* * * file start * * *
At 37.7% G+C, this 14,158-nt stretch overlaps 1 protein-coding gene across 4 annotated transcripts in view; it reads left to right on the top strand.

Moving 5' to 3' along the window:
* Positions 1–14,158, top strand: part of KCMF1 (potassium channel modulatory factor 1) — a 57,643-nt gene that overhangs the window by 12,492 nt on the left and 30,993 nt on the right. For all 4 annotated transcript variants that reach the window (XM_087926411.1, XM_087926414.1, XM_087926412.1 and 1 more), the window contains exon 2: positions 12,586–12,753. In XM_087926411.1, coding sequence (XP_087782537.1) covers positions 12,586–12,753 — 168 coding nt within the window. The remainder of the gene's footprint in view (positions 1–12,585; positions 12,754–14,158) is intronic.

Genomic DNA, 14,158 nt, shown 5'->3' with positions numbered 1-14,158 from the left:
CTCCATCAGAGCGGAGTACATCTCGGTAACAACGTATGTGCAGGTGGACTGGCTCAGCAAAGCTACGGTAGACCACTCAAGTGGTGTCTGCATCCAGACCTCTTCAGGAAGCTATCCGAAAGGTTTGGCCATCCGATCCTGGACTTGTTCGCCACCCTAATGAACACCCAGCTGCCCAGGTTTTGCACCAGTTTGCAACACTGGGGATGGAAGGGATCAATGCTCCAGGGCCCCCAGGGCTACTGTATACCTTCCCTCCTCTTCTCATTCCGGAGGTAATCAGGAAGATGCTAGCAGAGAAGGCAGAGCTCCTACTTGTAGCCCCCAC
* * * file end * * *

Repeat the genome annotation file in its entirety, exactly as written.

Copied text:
At 37.7% G+C, this 14,158-nt stretch overlaps 1 protein-coding gene across 4 annotated transcripts in view; it reads left to right on the top strand.

Moving 5' to 3' along the window:
* Positions 1–14,158, top strand: part of KCMF1 (potassium channel modulatory factor 1) — a 57,643-nt gene that overhangs the window by 12,492 nt on the left and 30,993 nt on the right. For all 4 annotated transcript variants that reach the window (XM_087926411.1, XM_087926414.1, XM_087926412.1 and 1 more), the window contains exon 2: positions 12,586–12,753. In XM_087926411.1, coding sequence (XP_087782537.1) covers positions 12,586–12,753 — 168 coding nt within the window. The remainder of the gene's footprint in view (positions 1–12,585; positions 12,754–14,158) is intronic.

Genomic DNA, 14,158 nt, shown 5'->3' with positions numbered 1-14,158 from the left:
CTCCATCAGAGCGGAGTACATCTCGGTAACAACGTATGTGCAGGTGGACTGGCTCAGCAAAGCTACGGTAGACCACTCAAGTGGTGTCTGCATCCAGACCTCTTCAGGAAGCTATCCGAAAGGTTTGGCCATCCGATCCTGGACTTGTTCGCCACCCTAATGAACACCCAGCTGCCCAGGTTTTGCACCAGTTTGCAACACTGGGGATGGAAGGGATCAATGCTCCAGGGCCCCCAGGGCTACTGTATACCTTCCCTCCTCTTCTCATTCCGGAGGTAATCAGGAAGATGCTAGCAGAGAAGGCAGAGCTCCTACTTGTAGCCCCCAC